Here are some articles you might want to use when starting or maintaining a program. If you need information on starting and maintaining a language program, check our Program-Start Up page.


From ACTFL: what the research shows about the benefits of learning languages. Click here.
From ACTFL, and Carol Ann Dahlberg and Helena Curtain. What the research shows about early language learning. Click here.

Check out this list of excellent documents to both justify and help with world language instruction from NCSSFL.

Here is the Annotated Bibliograpy, "Effects of Second Language Learning on Intelligence, Standardized Test Scores and Achievement" by Elizabeth L. Webb.

Check out the newly updated JNCL-NCLIS page on nationwide advocacy efforts.

The National Network for Early Language Learning's website of information for parents is here.

Here is a version of the chart that was put together by the Defense Language Institute, showing how many hours it takes adults to master different languages.

The Center for Applied Linguistics list of research and articles on the benefits of early language learning.
A wonderful, fun website created by Connecticut’s own Richard de Meij. Lots of resources for advocacy, language learning, etc. Would be great to link to your school’s website.
__25 Reasons to Study Foreign Languages_by Auburn University.

Ana Lomba’s site includes a great list of links to advocacy articles and topics. This site is especially helpful to teachers and parents of PreSchool children.


FORBES Insights Study Outlines the Importance of Multilingualism in Business

NEW! Baltimore Superintendent puts learning languages at the top of new priorities!

Are we prepared for the jobs of the future? Watch this great advocacy video.

Reasons why Study Abroad creates professionals who are more creative a flexible thinkers.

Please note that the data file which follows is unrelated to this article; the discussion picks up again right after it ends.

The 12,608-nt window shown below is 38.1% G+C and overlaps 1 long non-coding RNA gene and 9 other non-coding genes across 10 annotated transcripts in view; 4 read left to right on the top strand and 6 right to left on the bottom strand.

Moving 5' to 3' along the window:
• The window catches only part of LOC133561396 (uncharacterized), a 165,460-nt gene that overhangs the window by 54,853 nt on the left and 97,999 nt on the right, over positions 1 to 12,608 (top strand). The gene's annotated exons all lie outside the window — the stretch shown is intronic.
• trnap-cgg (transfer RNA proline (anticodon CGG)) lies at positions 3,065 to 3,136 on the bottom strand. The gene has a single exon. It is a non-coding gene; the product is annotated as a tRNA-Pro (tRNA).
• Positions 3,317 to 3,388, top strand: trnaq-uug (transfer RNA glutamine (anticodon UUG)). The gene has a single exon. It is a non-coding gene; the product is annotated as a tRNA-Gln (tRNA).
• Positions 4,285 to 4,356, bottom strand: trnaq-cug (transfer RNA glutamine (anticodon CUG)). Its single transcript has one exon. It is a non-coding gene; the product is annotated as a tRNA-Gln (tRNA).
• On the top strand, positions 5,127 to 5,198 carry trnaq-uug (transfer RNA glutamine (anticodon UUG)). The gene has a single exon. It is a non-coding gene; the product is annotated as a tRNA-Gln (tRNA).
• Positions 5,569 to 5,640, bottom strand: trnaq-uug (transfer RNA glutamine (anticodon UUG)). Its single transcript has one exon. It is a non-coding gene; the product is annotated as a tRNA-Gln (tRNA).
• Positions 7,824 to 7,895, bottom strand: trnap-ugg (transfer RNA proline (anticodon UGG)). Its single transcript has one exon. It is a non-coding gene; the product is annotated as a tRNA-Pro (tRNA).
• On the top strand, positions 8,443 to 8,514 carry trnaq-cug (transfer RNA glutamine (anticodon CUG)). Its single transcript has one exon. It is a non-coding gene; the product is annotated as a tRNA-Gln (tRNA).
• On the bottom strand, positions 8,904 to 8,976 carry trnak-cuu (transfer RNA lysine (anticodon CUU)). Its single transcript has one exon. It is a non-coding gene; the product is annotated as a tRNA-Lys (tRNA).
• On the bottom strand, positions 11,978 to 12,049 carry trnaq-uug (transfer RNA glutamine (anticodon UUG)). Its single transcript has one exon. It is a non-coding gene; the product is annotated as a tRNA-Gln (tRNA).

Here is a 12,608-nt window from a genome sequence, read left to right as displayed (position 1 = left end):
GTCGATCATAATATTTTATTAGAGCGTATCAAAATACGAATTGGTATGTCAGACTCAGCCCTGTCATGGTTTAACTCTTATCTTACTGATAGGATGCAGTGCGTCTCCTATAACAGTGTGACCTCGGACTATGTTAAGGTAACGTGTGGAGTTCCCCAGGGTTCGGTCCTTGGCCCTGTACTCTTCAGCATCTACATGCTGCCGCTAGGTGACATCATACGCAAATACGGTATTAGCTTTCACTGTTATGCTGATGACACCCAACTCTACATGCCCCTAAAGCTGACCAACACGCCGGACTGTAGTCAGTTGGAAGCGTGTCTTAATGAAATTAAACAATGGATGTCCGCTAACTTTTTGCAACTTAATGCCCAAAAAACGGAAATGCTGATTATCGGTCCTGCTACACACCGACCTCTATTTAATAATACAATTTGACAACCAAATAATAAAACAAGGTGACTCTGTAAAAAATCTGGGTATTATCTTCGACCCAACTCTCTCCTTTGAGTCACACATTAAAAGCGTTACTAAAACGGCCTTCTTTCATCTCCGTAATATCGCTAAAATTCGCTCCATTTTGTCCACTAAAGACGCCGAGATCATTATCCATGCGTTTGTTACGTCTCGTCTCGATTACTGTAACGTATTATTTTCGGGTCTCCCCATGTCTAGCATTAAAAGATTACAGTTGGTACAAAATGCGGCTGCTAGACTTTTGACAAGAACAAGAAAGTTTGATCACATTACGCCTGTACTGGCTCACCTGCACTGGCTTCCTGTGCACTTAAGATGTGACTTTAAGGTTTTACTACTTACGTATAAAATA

Here is an article quoting Mary Lynn Redmont on the importance of starting foreign languages in elementary school.

This website has an interesting video describing the need for a European Language Porfolio. Very interesting from an advocacy perspective.

U.S. Public Diplomacy Depends on Citizens Learning Other Languages

Link to the original Lousiana Study “Second Language Study and Basic Skills in Louisiana.”
Executive Summary of the second Louisiana Study of Basic Skills and Foreign Language Learning conducted in 2004.

Article “So your school in starting and Asian Language Program?” available from Cheng & Tsui.


Nash, J.M. “Fertile Minds.” Time Magazine, February 3, 1997. One of the original, great articles that we used to talk about brain research and world language learning in the late 1990’s. Still very readable.

Neuroscientists have discovered why children excel at learning languages.
Excerpt: Scientists may finally have an explanation for why children reign supreme when it comes to learning new languages. Using MRI and animation technology to study the brains of children, researchers like Dr. Paul Thompson of UCLA have discovered that children are processing language information in a different region of the brain than adults.

“The Child’s Brain” PBS, Mini-video clips. PBS also sells its various programs on the brain. Another great site on which you can learn about how the brain works. Go to it just to see the talking brain! Click on “teachers” if you are interested in lesson plans for teaching about the brain.
Learning Second Language Changes Brain: Bilingual people have more grey matter in key region
Reuters Article, October 13, 2004
Shiver, E. “Brain Development and Mastery of Language in the Early Childhood Years.” IDRA Newsletter, April 2001.
From the website: Brain Facts is a 64-page primer on the brain and nervous system, published by the Society for Neuroscience. In addition to serving as a starting point for a lay audience interested in neuroscience, the book is used at the annual Brain Bee, which is held in conjunction with Brain Awareness Week. The 2006 revised edition of Brain Facts is available now in PDF format and in print. You can order it online as well, and it will be shipped to you free-of-charge at
“Finding a Voice: Perspectives on Language Acquisition.” Discusses mostly first language acquisition, but concepts are certainly relevant and useful.
From the website: Now comes research from Goldsmiths, University of London, and funded by the Economic Social and Research Council, that suggests bilingual learning shows that children who speak at least two languages actually strengthen their identities as learners and boosts their cognitive development.
Researchers at the Baycrest Research Centre for Aging and the Brain have published a study saying that in a cohort of 184 elderly patients, 134 showed signs of dementia. But the ones who spent their lives speaking more than one language—there were 25 languages in the group—started showing onset something like four years later than the ones who only spoke one language.